Warming up gives you the edge all season

Ka kitea ngā hua o te mahi whakamahana tinana i te roanga o te whakataetae

The winter sports season is shorter this year because of COVID-19 lockdown, so conditioning is more important than ever to make the most of it.

Now that New Zealand is at Alert Level 1, we want to get back with our teammates on the field, making up for that lost time in lockdown. But are we ready?

The short answer is 'not yet'. The lack of team training and conditioning for over two months, in what's usually the pre-season, will have a big impact on team performance. And that's even if you kept up your own fitness regime at home. You need your teammates to train with for tackling, kicking, sprinting, and pivoting skills needed for a game.

A women's rugby team stretches before the game.
How important are warm ups for your fitness?

Agree with your thinking

Being match-fit is different to being fit. Even ex-All Black great Dan Carter says so. "I'm fit but not rugby fit," he told media after signing with the Blues for this season, adding that he'll only play if his form is good.

So, how can you get your performance as good as it can be for this shortened season?

Use dynamic warm ups

Athletes will become fitter, faster and stronger when they do warm ups. The ACC Sportsmart warm up is a physical conditioning and neuromuscular training programme. Used twice a week as part of training it helps prepare the body for being match ready. 

The ACC SportSmart dynamic warm up includes a training and a game-day version. There are beginner, intermediate and advanced options for you to progress through as your condition improves.

Training warm up

  • 20-30 minutes twice a week
  • Conditions your body to move in different directions, with short bursts of forwards, backwards and sideways running, plus jumping and squatting
  • Builds contact resilience
  • Builds muscle stamina and strength.

Game-day warm up

  • 10-20 minutes on game day
  • Focusses on five activities to get your body ready to move in different directions relevant to gameplay
  • Contributes to conditioning built up throughout weekly training sessions.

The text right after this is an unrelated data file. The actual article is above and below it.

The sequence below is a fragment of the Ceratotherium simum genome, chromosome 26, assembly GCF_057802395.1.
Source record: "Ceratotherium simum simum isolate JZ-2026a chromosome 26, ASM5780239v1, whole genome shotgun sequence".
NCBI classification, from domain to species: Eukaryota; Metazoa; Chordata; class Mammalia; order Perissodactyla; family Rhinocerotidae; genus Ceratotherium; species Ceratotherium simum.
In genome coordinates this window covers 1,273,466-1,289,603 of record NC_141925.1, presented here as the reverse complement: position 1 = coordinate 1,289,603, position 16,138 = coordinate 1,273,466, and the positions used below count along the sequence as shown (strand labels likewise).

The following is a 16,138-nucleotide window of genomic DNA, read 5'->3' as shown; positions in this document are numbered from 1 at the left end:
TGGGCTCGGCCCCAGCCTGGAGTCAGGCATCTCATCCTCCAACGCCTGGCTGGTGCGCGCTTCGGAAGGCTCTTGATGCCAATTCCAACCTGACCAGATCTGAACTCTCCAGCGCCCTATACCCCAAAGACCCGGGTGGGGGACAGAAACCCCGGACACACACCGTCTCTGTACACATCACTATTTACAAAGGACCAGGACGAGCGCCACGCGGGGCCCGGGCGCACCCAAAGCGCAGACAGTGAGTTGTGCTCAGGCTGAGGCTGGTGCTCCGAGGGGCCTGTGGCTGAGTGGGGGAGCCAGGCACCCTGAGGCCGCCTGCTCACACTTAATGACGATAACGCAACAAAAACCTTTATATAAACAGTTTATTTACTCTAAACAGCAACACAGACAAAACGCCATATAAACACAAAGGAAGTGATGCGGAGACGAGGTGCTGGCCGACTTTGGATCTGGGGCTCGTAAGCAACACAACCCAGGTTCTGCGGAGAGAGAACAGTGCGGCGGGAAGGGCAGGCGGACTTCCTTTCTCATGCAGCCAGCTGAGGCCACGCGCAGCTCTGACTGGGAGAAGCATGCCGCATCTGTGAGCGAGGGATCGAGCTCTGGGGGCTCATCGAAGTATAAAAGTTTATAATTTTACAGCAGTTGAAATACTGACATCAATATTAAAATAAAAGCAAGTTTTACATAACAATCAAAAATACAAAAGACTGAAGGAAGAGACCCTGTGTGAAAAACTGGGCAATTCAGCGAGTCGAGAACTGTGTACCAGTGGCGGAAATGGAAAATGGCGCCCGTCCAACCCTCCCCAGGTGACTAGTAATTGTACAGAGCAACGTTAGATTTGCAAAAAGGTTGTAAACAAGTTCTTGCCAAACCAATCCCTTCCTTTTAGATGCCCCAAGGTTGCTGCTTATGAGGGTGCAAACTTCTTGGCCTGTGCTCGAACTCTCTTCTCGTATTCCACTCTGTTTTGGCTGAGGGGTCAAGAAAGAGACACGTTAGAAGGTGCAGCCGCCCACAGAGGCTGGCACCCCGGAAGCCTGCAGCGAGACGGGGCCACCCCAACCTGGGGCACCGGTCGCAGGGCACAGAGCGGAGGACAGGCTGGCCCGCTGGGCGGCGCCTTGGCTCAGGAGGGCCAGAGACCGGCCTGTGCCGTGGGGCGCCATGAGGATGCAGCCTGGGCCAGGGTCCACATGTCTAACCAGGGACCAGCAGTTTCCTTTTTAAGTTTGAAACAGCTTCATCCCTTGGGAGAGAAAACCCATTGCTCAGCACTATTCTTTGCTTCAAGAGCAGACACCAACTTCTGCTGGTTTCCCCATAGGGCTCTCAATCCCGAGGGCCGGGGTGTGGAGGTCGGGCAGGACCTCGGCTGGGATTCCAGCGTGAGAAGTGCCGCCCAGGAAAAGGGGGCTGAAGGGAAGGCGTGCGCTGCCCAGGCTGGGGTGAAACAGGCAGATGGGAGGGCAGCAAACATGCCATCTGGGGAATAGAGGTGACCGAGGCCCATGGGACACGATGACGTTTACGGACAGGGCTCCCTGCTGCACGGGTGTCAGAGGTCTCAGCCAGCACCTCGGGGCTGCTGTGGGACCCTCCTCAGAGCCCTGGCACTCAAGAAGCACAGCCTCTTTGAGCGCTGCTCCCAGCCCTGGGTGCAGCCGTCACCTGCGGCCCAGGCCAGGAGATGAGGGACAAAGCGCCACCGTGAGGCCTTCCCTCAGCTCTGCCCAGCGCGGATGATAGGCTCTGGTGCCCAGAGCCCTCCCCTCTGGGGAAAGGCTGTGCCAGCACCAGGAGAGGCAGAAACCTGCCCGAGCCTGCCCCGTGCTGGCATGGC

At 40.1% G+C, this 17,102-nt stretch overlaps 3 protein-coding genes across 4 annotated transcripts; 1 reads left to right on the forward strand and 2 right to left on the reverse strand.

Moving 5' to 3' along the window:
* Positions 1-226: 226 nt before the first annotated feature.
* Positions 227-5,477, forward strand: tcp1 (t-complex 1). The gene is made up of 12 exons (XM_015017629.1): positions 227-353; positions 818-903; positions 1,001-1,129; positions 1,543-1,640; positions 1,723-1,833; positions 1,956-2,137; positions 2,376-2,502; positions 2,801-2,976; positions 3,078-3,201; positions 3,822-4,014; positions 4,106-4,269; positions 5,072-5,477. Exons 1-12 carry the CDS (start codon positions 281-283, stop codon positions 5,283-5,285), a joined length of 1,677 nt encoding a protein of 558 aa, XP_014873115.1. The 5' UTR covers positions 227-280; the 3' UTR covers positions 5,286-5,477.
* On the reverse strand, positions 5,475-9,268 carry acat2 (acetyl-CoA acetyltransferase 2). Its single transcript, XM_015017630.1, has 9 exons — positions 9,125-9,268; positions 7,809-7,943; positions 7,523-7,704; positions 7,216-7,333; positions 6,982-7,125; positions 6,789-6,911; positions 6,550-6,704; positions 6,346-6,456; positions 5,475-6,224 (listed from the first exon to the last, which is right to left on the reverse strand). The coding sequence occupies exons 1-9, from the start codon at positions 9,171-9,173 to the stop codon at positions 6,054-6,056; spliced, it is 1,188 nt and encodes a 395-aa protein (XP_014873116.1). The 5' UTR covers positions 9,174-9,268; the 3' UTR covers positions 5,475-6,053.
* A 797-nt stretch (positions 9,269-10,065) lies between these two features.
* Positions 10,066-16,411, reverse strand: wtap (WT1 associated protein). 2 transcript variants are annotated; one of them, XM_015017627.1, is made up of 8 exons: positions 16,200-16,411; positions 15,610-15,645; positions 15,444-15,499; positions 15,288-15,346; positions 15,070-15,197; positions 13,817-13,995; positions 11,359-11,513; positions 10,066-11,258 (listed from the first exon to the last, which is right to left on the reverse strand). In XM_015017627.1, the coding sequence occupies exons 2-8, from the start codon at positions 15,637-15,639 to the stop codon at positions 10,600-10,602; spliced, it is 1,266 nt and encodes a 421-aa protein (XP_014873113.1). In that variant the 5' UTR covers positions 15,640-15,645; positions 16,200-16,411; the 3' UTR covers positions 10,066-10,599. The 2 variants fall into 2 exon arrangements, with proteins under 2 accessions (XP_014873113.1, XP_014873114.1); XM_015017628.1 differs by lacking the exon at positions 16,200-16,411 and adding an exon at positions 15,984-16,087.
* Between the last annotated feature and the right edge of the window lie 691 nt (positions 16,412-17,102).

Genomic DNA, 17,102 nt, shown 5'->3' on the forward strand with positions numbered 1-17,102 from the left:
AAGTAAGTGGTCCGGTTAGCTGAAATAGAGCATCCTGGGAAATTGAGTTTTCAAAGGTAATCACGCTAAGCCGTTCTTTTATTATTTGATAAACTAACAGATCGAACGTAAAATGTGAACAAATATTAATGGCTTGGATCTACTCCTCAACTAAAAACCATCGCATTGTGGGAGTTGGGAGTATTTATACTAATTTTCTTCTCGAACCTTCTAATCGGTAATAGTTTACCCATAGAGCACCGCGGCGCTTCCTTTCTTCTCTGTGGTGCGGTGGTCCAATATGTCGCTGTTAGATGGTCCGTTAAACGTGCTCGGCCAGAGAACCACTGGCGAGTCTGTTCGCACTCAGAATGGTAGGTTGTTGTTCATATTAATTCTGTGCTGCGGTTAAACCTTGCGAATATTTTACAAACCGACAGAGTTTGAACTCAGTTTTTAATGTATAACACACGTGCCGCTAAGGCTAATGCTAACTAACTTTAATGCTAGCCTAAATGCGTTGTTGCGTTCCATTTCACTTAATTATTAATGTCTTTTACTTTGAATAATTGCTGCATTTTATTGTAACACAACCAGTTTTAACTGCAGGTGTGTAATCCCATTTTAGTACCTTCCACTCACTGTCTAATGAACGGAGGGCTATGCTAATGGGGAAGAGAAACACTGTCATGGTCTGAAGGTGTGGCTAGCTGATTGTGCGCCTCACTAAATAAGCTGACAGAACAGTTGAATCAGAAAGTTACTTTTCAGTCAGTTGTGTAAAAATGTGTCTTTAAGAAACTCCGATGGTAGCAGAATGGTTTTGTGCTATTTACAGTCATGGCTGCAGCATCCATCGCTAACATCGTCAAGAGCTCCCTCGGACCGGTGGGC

Advice for players

Give yourself time to get back up to match-fitness. 

Keep these tips in mind:

  • recognise and accept that this season isn't normal so give yourself time to build up fitness and focus on the long game
  • you'll reach your potential faster and get better results if you focus on building up your sport-specific physical condition gradually
  • the best thing you can do for your team is to take your time to get back to your best
  • you've waited this long to get back into sport, don't blow your season by going too hard too soon!

Advice for coaches

When starting back into team sport, training sessions should focus on physical conditioning and developing fitness specifically for that sport. This will help reduce the chance of your players getting injured. 

Keep these tips in mind:

  • give your team time to build up fitness and focus on the long game
  • focus on physical conditioning and gradually increase training as you move back into sport
  • going too hard too soon will increase the risk of your players getting injured
  • the highest-performing teams have the lowest injury rates
  • think about rotating your players and options for shortened games.

Did you find this information helpful?

More info

Fit4Football website has information for football players wanting to prevent injuries and improve performance and wellbeing.


LeagueSmart website covers conditioning, warm up and other techniques to get the most out of the games.


NetballSmart is Netball New Zealand's injury prevention website.


RugbySmart is New Zealand Rugby's website with resources for all players, including warm ups, techniques and how to improve performance.


TouchFit360 website has resources to help players improve performance and avoid injury.